I can kind of get why, politically, saying you want to break up the companies feels nice.”
Many people have made the argument for breaking up Facebook, including Facebook co-founder Chris Hughes and Democratic presidential candidate Senator Elizabeth Warren. Shockingly, Facebook CEO Mark Zuckerberg does not agree. He claims it would be harder to address social issues such as election integrity and the spread of harmful content.
“Breaking up these companies wouldn’t make any of those problems better. … We have an ability now, because we are a successful company and are large, to go build these systems that are unprecedented … more sophisticated than a lot of governments have,” Zuckerberg said at the Aspen Ideas Festival.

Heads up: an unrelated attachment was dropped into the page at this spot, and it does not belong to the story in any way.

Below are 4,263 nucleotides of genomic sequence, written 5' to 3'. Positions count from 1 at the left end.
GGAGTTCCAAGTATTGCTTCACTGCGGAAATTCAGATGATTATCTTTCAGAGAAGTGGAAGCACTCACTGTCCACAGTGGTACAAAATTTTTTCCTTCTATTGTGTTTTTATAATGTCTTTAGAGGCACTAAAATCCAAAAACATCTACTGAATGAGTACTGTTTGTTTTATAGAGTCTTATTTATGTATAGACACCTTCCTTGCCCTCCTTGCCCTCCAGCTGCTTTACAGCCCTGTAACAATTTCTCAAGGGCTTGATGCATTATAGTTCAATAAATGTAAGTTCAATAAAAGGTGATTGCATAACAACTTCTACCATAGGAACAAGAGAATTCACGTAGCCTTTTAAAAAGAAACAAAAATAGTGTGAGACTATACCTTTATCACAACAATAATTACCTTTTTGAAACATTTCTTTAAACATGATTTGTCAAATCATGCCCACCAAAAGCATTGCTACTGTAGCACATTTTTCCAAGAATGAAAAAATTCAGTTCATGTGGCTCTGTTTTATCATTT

Being smaller doesn’t make the issues any different, he said, pointing to services with far fewer users such as Reddit and Twitter. He says the answer is making sure there is more regulation and that companies all follow the same rules.
“It’s not the case that if you broke up Facebook into a bunch of pieces you suddenly wouldn’t have those issues. You would have those issues, you would just be much less equipped to deal with them.”
It's an argument other Facebook executives have been presenting as they make the media rounds.
He also went on to say there's no evidence that the companies Facebook has bought — Instagram and WhatsApp, specifically — would have been more innovative on their own: "Some mergers can be bad for innovation. These weren’t."